Is this or is this not a strange combination?
Recently, Carl Trueman, a professor of Biblical and Religious Studies at Grove City College, released Strange New World, a study of contemporary notions of identity, with emphasis on the Sexual Revolution. The book is a condensation of his earlier book The Rise and Triumph of the Modern Self, which was a volume of the sort reviewers in the Legacy Media often call a “surprise best-seller.” Strange New World is trending in the ”surprise best-seller” direction as well. I’ve just ordered a copy, so I can’t yet comment on the book. However, the subject matter is inherently worthy of pondering.
Why, considering how absolutely uniform the sexual capacities of our bodies have remained these past half-million years, should notions of individuality bear on sex in any way or to any degree? Is there anything sexual – indeed, anything physical — that any one person’s body can do that no one else can do? My expertises don’t include human anatomy or physiology, so perhaps my Gentle Readers should discount my opinion. That having been said, it doesn’t strike me as likely.
Perhaps my conception of individuality is too far off-axis to see the connection. In my view, one has individuated when one accepts full responsibility for himself, his choices, and whatever might proceed from them. Yet the most radical sexual “innovators” – we’ll get back to that notion – are often prominent in the mobs screaming for other people, including governments, to save them from the consequences of their actions. That doesn’t scream individuality to me.
Yet there’s no separating the sexual radicals from the contemporary phenomenon of identity politics. How did this come to be? Why have so many thousands of people, mostly assumed competent to cross the street without a minder, chosen to define themselves according to their sexual proclivities – and to allow that self-definition to circumscribe the rest of their existences, including their political choices?
I’ve known a few from every category…in some cases, without being aware that I did. The majority of those acquaintances were disturbing. Some were extremely so. Yet my belated discovery of their sexual choices has usually explained what it was about them that had twisted them.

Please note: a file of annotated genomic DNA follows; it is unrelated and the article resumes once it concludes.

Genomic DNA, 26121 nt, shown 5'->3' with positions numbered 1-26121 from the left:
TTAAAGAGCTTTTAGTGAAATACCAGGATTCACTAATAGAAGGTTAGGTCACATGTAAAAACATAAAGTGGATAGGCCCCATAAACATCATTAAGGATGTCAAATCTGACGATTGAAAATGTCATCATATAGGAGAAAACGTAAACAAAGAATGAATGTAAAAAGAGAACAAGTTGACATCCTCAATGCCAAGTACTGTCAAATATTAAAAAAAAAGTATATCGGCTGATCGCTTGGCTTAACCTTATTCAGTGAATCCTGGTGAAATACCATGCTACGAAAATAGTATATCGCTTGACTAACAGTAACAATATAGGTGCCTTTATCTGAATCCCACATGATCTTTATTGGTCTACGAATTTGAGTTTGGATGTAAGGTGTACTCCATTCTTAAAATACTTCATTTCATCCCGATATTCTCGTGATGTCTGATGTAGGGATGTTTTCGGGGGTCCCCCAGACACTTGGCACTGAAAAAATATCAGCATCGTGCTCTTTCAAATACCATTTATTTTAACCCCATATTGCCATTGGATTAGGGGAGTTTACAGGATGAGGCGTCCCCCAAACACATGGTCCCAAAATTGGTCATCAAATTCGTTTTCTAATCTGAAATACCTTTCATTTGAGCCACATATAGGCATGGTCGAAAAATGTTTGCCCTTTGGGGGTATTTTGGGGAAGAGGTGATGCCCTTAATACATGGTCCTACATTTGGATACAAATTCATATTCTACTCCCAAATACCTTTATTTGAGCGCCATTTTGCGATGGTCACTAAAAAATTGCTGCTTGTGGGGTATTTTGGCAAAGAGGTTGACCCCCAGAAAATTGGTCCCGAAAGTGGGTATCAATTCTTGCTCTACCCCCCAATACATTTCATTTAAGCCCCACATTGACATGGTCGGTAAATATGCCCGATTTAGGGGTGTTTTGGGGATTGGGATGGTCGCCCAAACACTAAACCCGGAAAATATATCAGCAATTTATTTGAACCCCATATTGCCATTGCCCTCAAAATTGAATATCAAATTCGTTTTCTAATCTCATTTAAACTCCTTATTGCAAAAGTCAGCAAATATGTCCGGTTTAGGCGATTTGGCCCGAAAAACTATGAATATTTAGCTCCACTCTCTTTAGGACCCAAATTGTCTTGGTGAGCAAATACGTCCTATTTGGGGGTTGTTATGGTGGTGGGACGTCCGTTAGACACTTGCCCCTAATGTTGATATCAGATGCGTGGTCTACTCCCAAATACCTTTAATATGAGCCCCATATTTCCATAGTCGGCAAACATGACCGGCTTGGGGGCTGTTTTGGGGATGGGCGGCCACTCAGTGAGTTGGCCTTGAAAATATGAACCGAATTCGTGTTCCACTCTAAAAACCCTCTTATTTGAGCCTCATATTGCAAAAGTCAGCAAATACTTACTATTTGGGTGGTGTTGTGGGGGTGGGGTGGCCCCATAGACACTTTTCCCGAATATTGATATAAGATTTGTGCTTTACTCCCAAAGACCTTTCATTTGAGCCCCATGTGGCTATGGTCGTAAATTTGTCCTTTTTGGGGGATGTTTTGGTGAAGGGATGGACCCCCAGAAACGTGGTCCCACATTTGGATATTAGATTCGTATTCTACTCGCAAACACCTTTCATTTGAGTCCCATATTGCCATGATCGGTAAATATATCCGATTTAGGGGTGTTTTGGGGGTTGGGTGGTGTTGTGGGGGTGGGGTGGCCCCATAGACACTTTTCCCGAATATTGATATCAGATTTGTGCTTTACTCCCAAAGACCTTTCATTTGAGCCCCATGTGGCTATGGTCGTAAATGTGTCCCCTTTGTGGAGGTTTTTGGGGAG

Self-definition is a powerful thing. Most of us do it consciously to some extent. Consider the prevalent practice of telling a new acquaintance that “I’m a [insert occupation here].” As our occupations do consume a great part of our adult lives, the tendency to self-define in that manner is fairly easy to understand. What we seldom pause to contemplate is the persistence of that self-definition.
For example: For the past seven years I’ve been a writer of fiction, non-fiction, and opinion: nothing else. I’ve said so in my most recent encounters with new acquaintances. More than half the time my interlocutor will ask “Do you actually make your living that way?” I usually chuckle and demur…which immediately evokes the follow-up question “So what did you do before this?”
(It says something elusive about our cultural matrix that no one has yet accepted that I once destabilized the governments of Third World countries on contract. Clearly, the general level of credulity is not what it could be.)
I’m sure many other retired persons, happy and adequately occupied by their retirement vocations, could tell a similar story. When so many people self-define according to how they earn their daily bread, the tendency to assess others in the same fashion must be strong. We do tend to map our own mental models onto others. But my main point is the power of self-definition, not merely in how we see ourselves, but in how others are likely to see us.
What follows are purely my opinions. Don’t be afraid to differ with them. However, they seem a good fit to the trends. Why else would I be slathering you with them?
Given the immense power of self-definition, it strikes me as extraordinarily limiting, even belittling, to define oneself according to one’s sexual preferences. Yet there are substantial numbers of persons – the majority of whom are presumed sane and competent – who do exactly that. It makes no more sense to me than defining oneself according to one’s dietary preferences…though there are numerous persons who do that, too. (Q: How can you tell if your new acquaintance is a vegan? A: Don’t worry; he’ll tell you.) As icing on the cake, it’s as irrelevant to one’s value to others.
The only worthwhile measure of a man is how he deals with events. Is he calm and confident? Is he anxious, or nervous? How much forethought does he give to his decisions? Does he respond to the unexpected smoothly and without undue disturbance, or does he “run in circles, scream and shout?” Are his responses usually adequate? In the aftermath, is he given to critiquing and learning from his own behavior? Does he routinely seek help…or demand it? If he subscribes to a standard of any sort, what kind of event, if any, would make him depart from it?
Time was, among the highest compliments one man could pay another was to call him “a good man in a storm.” It was a favorite of my Navy veteran father’s. I maintain that one’s individuality, however conceived, ultimately matters less than how one “weathers the storms.” He who self-defines according to how he employs his genitals is unlikely to do well in a storm. His obsession will expose him to storms the rest of us won’t face and will leave him unready for them. That having been said, he might be the man to ask about which nearby clinics give out free Preparation H or penicillin.
“Q: How can you tell if your new acquaintance is a vegan? A: Don’t worry; he’ll tell you.”
For some reason it’s the same for people who don’t own a television.